I pause just twice more -- at a tea shop, where the clerk again gives me that beautiful, Monalisa smile (I buy a chocolate bar for late night munching), and at a major souvenir shop which I dislike for its enormity and price level and so I leave almost instantly.

And now is the time for my visit to the great Hermitage -- the museum that brings so many to St. Petersburg.

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My friends and I had talked about how to strategically avoid the crowds. But the truth is, there isn't a one great time. It's always crowded. Especially in August when so many vacationing families come here. You can do yourself the favor of getting tickets online and we did that even back in the States. After that, if you want to see the best of the best, you're just going to have to be patient with the crowds. Out of 360 rooms full of art, it's a major challenge just to navigate the place, which is why I encounter more people moving through with tour groups (with buses and cruise ships waiting outside to suck them right out of here immediately after) than in any other museum ever!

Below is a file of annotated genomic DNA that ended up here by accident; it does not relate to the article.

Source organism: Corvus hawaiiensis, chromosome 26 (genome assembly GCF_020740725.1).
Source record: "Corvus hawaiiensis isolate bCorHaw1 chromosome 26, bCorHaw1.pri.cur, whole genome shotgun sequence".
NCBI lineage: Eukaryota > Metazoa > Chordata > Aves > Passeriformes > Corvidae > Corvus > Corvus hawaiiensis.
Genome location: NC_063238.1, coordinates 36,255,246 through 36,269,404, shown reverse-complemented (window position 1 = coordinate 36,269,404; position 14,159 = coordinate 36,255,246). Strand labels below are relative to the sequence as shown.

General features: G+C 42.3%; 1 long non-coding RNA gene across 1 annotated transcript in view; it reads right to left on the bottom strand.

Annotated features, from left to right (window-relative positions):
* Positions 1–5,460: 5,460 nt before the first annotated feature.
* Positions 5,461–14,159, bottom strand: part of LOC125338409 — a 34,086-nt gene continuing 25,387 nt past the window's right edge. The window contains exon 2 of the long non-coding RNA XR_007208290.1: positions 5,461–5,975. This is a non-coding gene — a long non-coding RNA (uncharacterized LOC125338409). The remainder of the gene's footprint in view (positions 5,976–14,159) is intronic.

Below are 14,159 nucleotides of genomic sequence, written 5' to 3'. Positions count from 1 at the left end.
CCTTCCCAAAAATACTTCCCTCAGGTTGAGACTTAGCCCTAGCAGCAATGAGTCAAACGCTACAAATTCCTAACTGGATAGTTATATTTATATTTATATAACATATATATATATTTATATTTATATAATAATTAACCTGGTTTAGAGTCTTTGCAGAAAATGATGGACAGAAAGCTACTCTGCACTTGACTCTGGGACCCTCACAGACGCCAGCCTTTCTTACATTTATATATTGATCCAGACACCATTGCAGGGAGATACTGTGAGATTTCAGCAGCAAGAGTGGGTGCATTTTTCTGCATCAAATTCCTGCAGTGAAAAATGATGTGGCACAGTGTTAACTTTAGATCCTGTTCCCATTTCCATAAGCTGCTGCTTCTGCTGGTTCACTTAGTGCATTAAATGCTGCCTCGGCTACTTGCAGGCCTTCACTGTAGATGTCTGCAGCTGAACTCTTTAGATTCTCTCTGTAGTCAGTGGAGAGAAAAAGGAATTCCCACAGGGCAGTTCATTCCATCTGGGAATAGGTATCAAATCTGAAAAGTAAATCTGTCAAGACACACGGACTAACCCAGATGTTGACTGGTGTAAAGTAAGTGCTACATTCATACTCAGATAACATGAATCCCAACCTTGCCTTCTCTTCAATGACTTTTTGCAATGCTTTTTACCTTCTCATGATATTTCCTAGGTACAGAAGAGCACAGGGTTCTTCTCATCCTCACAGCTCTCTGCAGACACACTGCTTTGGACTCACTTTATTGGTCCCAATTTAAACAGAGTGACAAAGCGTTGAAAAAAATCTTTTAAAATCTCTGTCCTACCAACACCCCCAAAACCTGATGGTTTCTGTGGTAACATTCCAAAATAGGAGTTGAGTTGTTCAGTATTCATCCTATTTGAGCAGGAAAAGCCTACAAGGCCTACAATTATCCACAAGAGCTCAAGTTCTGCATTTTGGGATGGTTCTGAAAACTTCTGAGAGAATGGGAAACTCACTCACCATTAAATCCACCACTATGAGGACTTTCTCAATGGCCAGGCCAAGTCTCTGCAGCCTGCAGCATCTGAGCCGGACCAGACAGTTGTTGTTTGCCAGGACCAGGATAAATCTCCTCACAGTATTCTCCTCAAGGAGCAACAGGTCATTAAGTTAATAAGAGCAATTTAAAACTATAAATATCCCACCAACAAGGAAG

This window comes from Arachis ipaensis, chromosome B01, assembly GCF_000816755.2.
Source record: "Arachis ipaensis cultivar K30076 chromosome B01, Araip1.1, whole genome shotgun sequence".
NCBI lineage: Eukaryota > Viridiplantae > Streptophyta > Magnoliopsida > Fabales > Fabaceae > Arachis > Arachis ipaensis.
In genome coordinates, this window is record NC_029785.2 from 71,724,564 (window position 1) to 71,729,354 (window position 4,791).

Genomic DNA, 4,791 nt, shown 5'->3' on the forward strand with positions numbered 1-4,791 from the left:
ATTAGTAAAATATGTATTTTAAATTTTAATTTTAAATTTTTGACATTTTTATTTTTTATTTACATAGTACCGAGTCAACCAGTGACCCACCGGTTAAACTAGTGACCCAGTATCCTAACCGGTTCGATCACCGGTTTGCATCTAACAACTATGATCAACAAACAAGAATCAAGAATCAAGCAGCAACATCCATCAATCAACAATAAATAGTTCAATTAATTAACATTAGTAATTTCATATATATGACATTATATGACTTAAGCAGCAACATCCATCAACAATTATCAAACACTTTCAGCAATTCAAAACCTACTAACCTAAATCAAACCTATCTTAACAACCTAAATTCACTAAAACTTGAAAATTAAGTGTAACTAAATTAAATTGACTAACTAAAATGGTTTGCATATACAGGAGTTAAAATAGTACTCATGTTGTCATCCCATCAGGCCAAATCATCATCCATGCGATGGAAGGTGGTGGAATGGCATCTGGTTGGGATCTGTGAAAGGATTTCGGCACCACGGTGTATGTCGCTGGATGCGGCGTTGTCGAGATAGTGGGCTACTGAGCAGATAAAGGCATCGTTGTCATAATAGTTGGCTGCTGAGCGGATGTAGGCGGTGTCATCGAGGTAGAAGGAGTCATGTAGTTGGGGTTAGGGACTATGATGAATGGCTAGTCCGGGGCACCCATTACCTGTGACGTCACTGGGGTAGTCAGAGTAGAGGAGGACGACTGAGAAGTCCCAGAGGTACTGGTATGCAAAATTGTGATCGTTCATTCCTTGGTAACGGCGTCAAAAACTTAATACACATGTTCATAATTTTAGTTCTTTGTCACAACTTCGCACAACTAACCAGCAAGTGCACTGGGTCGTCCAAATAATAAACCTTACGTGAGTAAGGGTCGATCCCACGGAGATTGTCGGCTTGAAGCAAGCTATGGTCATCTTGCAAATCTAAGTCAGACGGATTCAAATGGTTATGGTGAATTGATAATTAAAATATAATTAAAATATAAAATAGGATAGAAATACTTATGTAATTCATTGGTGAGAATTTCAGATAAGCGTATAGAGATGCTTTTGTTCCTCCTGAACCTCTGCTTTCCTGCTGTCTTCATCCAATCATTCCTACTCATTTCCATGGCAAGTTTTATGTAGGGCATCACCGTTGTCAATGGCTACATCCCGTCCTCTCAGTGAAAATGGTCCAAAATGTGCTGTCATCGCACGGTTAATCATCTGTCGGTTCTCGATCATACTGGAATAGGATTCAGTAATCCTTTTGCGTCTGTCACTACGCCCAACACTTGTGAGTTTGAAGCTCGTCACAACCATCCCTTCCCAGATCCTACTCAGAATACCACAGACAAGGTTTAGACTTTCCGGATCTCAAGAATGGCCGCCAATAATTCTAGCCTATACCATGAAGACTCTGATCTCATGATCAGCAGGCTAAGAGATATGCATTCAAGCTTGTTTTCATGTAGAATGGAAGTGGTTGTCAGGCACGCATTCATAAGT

You can take photos...

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(here's the throne of Peter the Great)

...and I did, some, but not too many. For the most part, everyone moves along in a very polite and cheerful manner. They make room for those who are bent on taking a quiet photo and take turns without fuss or complaint.

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(mother and daughter before the newly reopened Great Church)

And so it is mildly amusing (and greatly annoying) that my one encounter with nastiness came from the one time I heard the English language. I was heading toward the door to a room and as always, in tight spaces, we all merged just a little too closely together. I must have pressed a notch too hard against the frame of a woman because she said in a loud voice that I can only describe as pure New York -- excuse you!!